Muller On the Textus Receptus

A debate recently took place on the text of Scripture between Christian apologist James White and agnostic textual critic Bart Ehrman.  The debate Did the Bible Misquote Jesus? has made for some interesting comments around the web.  It’s certainly a debate worth listening too.  It’s also very affordable.  Given this recent topic along with disagreements over which Bible translation one should use, I wanted to post a bit of what Richard Muller said about the textus receptus or received text.

It needs to be noted that the so-called textus receptus, was merely a part of the sixteenth- and seventeenth-century process of establishing a normative or definitive text of the New Testament.  The phrase “textus receptus” or “received text” comes from the Elzevir New Testament of 1633 – and as the context of the phrase itself and the use of the Greek New Testament in the seventeenth century both testify, there was no claim, in the era of orthodoxy, of a sacrosanct text in this particular edition.  Nor did it, in the era of orthodoxy, provide some sort of terminus ad quem for the editing of the text of the Bible: the statement that this was the “text now received by all” simply meant that it was the text, produced by Stephanus and Beza, and slightly reedited by the Elzevirs, that was then regarded (by Protestants!) as the best available text of the Bible: namley, the critically examined combination of the Masoretic text of the Old Testament and the so-called Byzantine text of the New Testament.  Both in the era of the Reformation and the era of orthodoxy, there was a close adherence to the Old Testament Hebrew text inherited from the Western rabbinic tradition and to the New Testament Greek text that had served the Greek Orthodox church – and the text-critical work of the era was intended primarily as a method of establishing the genuine “original” of that text tradition of the Hebrew and the Greek (an approach that also accounts for the practice of placing variants gleaned either from an alternative text tradition, such as represented by De Colines’ edition of the New Testament or as might be inferred from the Syriac New Testament or the Targums, into the annotations).  Establishment of the authoritative Hebrew and Greek texts of the Bible, thus, was in the orthodox view to be based on a collation of the best exant Hebrew and Greek manuscripts and codices – whereas the ancient versions were to be used not for the emendation of text but as useful guides to interpretation, given that a translation was, of its very nature, a form of interpretation.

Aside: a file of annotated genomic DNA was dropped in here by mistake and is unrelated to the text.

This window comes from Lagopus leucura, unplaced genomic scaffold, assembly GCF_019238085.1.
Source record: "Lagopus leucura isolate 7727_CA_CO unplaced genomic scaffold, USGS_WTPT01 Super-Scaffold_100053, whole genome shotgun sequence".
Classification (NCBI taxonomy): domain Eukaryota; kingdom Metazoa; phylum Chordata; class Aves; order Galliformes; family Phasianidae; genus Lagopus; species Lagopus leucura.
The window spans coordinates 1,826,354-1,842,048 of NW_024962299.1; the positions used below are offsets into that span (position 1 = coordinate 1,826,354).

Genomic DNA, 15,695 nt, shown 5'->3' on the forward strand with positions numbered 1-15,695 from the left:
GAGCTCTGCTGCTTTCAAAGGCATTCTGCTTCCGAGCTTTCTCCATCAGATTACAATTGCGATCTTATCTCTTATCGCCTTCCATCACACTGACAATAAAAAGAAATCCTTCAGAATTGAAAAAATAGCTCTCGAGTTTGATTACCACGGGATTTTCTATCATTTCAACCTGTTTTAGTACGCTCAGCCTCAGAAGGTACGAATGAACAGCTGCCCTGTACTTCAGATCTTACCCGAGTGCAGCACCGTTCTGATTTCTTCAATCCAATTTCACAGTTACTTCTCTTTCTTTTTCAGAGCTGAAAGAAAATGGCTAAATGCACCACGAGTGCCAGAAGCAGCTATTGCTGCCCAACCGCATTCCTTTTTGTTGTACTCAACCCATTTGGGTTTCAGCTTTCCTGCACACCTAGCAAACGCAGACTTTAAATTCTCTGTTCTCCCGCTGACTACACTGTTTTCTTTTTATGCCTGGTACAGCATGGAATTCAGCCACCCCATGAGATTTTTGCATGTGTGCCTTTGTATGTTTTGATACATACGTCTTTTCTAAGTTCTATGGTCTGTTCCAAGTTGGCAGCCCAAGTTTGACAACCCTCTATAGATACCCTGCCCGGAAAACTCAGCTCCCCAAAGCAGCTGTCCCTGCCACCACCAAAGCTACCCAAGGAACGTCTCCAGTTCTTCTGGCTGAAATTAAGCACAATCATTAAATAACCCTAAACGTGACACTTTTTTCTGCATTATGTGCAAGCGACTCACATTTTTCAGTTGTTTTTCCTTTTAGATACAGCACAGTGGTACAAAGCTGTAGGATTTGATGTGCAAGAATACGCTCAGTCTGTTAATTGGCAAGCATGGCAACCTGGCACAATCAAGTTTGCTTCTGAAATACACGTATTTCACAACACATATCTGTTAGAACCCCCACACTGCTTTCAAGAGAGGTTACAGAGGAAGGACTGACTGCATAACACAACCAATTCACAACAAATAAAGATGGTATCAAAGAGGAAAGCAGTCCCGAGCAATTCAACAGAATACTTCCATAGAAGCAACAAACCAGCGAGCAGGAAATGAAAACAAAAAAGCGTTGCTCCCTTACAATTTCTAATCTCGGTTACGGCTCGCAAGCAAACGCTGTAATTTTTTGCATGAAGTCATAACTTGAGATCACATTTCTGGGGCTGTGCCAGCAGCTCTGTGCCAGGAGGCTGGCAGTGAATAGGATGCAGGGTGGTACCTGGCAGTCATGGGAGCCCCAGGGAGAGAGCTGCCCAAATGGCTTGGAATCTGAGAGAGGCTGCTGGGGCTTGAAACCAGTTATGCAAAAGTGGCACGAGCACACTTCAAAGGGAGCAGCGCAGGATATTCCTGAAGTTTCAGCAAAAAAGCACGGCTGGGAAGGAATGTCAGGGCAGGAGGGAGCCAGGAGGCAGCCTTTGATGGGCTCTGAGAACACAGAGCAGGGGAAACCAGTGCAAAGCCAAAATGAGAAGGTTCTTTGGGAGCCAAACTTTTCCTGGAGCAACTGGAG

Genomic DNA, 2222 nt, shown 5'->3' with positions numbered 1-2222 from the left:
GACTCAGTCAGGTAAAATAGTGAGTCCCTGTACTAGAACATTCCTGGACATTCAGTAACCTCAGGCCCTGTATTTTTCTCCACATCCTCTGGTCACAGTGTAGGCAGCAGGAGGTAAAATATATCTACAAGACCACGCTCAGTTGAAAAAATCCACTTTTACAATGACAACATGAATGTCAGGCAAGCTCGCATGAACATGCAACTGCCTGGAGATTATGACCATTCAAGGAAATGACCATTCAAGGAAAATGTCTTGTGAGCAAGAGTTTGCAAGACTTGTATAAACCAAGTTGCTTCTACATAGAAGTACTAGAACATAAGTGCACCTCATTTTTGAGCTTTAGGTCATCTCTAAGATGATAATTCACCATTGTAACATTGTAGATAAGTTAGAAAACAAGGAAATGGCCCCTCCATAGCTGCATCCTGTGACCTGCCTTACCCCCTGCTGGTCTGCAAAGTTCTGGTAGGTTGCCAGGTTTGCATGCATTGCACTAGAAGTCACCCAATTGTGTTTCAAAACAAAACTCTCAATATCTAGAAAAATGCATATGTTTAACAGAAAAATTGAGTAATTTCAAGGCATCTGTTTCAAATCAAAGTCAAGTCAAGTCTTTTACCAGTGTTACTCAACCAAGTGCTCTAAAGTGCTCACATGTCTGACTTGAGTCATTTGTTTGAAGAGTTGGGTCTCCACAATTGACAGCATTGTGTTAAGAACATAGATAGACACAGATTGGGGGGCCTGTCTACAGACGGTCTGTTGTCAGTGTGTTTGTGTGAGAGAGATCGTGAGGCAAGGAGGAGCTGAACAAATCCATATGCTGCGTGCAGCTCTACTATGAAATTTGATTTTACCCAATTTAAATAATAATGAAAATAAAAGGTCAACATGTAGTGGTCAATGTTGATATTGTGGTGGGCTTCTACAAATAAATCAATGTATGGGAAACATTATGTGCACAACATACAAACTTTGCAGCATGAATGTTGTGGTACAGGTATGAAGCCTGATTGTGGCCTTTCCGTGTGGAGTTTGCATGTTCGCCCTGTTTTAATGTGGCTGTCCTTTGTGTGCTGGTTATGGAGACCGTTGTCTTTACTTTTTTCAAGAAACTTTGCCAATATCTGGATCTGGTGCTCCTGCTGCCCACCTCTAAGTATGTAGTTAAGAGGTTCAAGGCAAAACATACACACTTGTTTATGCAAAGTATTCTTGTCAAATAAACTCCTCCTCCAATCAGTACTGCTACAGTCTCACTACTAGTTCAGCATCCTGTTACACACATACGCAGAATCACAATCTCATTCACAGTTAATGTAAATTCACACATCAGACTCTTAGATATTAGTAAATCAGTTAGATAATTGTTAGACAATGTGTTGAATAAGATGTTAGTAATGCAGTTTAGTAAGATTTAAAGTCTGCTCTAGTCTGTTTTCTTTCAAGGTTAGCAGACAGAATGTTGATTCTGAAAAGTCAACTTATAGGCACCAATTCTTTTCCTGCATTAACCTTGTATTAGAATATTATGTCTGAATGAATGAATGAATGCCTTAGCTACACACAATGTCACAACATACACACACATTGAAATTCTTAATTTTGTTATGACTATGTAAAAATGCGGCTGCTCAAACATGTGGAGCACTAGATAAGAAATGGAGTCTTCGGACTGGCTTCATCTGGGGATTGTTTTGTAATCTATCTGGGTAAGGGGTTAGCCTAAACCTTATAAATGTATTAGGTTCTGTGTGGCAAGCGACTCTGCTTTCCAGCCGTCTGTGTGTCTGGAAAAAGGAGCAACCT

Muller, Richard A.. Post-Reformation Reformed Dogmatics, Vol. 2: Holy Scripture : The Cognitive Foundation of Theology. 2nd. Grand Rapids: Baker Academic, 2006.

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